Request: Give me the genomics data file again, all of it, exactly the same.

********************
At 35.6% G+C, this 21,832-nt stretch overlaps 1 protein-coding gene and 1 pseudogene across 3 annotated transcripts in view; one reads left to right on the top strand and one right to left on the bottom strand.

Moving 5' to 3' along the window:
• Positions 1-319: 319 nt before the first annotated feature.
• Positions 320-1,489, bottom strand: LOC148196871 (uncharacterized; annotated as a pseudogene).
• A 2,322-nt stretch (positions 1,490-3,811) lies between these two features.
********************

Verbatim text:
At 35.6% G+C, this 21,832-nt stretch overlaps 1 protein-coding gene and 1 pseudogene across 3 annotated transcripts in view; one reads left to right on the top strand and one right to left on the bottom strand.

Moving 5' to 3' along the window:
• Positions 1-319: 319 nt before the first annotated feature.
• Positions 320-1,489, bottom strand: LOC148196871 (uncharacterized; annotated as a pseudogene).
• A 2,322-nt stretch (positions 1,490-3,811) lies between these two features.